Christian bookshop offers light to live by in more than just books

This item was posted a while ago, on 1 January 2007.

Sandra writes: I am a volunteer, and Trustee, at Lozells Bookshop. You may have heard about the shop before. Other Aston Community members, such as Jeremy Moore, have also worked there. Lozells is in between Handsworth and Aston. It is a multi-faith, multi-cultural community.

In August 2005 the Lozells Project became a charitable trust. The trustees (representing the local churches) and volunteers took over from Scripture Union who had previously run the shop for 20 years. The volunteers and Trustees come from a variety of Christian backgrounds. We feel that a great strength of the project is that we are non-denominational.

We sell some Christian books and Bibles but the most important thing in the shop is the photocopier. This, the fax machine, and the stationery, cards and toys we sell, bring in people from different parts of the community. We are known as Christians and have the great privilege of serving our neighbours of different faiths and none, as we work in the shop. We often do photocopying for people from the local mosque, and send faxes at reasonable prices for people who have come from various countries to seek asylum.

Sometimes our conversations with the customers are about the weather; at other times they will tell us what is on their minds, especially if there has been trouble recently in the area. Occasionally someone’s question will allow us to talk more directly about our faith.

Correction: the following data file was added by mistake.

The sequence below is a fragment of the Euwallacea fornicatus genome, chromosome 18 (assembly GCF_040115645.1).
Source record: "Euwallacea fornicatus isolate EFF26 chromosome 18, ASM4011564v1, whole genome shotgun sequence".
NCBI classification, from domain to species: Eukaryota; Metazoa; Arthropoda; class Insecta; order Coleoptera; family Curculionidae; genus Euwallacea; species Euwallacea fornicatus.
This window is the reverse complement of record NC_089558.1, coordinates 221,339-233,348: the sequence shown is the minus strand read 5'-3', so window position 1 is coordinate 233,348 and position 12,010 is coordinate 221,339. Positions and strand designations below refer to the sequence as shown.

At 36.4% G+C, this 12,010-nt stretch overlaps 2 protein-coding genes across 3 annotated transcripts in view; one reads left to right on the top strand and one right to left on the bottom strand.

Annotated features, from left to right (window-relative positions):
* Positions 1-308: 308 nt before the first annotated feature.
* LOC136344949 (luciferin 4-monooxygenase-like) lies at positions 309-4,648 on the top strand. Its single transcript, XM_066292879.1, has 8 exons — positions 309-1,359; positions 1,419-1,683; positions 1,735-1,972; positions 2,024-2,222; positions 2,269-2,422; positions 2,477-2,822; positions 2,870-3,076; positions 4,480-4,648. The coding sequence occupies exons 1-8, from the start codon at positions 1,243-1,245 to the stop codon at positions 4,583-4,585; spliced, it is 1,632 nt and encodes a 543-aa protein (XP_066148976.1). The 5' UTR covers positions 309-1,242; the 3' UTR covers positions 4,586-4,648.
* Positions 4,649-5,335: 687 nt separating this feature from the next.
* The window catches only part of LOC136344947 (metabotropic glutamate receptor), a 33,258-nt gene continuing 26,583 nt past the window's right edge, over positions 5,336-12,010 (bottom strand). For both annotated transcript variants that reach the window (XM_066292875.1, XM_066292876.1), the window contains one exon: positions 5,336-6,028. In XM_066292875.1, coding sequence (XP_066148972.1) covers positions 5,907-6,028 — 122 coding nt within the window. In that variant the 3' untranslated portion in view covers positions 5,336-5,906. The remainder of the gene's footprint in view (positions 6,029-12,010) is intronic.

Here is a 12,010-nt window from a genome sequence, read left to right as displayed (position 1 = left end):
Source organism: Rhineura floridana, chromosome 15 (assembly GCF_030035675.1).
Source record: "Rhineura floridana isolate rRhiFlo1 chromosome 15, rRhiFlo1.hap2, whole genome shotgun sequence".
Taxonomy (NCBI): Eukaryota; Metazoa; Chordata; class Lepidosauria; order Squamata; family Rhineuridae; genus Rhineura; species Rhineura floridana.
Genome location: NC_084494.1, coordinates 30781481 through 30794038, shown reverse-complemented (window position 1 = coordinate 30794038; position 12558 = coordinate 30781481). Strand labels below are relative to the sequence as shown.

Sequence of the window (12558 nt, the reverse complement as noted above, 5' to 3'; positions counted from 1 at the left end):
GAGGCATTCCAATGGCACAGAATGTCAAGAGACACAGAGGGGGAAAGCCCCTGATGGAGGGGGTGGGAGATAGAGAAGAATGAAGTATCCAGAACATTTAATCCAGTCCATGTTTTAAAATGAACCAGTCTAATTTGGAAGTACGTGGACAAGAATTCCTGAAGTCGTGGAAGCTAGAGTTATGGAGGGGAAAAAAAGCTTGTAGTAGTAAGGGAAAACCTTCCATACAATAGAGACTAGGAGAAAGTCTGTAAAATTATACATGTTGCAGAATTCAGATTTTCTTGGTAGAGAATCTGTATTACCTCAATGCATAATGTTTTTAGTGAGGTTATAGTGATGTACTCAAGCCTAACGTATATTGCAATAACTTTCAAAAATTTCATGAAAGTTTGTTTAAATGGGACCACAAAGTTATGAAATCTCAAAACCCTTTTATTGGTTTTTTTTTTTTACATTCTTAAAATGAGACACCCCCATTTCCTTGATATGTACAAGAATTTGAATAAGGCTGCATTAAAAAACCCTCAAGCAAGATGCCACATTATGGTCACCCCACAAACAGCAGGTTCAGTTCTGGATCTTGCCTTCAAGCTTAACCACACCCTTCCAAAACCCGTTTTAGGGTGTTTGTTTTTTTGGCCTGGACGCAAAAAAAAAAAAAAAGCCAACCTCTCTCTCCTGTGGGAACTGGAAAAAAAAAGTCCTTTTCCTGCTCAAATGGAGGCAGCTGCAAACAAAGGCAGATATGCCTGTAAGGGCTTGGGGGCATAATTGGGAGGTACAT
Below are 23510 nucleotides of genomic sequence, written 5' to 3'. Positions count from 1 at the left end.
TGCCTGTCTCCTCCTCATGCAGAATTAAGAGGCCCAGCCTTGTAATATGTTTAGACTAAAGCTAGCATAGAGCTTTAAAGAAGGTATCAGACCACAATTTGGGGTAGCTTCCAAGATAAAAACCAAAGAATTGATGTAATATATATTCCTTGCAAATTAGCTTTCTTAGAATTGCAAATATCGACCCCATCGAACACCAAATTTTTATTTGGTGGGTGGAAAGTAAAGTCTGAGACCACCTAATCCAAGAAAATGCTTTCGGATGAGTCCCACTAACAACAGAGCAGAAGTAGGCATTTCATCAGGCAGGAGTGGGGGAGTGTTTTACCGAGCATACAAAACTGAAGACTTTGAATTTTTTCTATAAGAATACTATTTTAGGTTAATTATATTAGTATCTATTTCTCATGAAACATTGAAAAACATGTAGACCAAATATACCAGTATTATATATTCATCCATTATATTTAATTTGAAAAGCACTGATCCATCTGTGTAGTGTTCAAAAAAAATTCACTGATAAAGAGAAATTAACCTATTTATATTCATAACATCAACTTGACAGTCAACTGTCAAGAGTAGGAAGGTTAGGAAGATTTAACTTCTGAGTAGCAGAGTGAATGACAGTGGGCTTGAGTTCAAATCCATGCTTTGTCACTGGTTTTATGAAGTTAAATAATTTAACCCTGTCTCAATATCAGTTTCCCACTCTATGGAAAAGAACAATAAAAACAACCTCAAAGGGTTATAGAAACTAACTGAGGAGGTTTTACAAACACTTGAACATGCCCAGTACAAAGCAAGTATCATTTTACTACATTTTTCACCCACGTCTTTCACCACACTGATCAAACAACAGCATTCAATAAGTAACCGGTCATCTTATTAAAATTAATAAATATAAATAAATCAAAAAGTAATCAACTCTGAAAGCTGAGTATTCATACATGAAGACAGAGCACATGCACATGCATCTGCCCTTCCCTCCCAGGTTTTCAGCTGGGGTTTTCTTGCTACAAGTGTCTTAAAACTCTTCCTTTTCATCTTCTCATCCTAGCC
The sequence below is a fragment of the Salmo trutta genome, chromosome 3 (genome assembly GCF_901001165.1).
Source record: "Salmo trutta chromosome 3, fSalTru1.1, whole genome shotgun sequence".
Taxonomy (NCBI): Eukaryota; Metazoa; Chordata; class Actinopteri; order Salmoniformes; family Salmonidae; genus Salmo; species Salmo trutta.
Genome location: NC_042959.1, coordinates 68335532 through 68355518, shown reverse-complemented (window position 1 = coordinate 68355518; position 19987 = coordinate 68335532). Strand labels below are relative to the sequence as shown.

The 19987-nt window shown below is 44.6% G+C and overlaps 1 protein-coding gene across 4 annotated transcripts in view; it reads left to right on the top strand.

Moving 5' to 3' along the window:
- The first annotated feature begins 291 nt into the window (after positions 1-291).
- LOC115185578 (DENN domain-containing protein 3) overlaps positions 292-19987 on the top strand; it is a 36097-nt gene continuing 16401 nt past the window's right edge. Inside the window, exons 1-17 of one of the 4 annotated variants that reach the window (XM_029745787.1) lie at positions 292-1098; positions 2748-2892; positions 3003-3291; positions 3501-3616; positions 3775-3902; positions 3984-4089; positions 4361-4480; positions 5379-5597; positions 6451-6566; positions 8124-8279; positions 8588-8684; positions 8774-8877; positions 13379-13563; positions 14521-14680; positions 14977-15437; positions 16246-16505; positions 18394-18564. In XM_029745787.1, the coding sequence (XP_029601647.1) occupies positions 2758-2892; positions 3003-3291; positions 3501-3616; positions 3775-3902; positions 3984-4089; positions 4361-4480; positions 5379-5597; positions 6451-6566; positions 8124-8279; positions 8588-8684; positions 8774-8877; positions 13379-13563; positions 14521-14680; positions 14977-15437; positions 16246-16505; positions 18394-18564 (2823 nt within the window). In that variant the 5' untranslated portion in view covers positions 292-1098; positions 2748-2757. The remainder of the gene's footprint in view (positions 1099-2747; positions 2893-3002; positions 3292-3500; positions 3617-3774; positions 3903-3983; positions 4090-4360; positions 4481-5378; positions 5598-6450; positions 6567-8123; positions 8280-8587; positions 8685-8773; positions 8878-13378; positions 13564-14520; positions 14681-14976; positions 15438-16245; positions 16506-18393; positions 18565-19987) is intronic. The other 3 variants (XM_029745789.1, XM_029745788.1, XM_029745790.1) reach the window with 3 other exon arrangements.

We want to make the best use of the building for the local community. We let one of the rooms above the shop as office space for the Birmingham Street Pastors. One of the volunteers is trained in debt counselling and is offering this service. We are exploring other possibilities.

At present the shop is run entirely by volunteers. The Trustees are currently seeking enough funding to employ a Centre Coordinator. We hope that the coordinator will develop the project’s outreach work and help oversee the volunteer team and running of the shop.

I love the place and the people there. We pray with each other, study the Bible together and care for each other. It is part of my family and my church. I think one of the reasons that I feel so at home is the way we share our faith at the bookshop. It very much follows the Lee Abbey Movement’s motto of ‘Communicating Christ through Relationships’.

David and Juliet add: It was very good to welcome James Hicks to 121 Albert Road last September. Like Karen, he loves working with children and young people, both at the Wash and also at Aston Parish Church. He’s living with us as a long-term guest rather than a member of our Community (partly because he has to commute to work in Leicester every day), and we certainly appreciate having him around ― for one thing, he’s a great cook! There is still space for at least one more resident, so please keep praying.

Posted on 1 January 2007 in Aston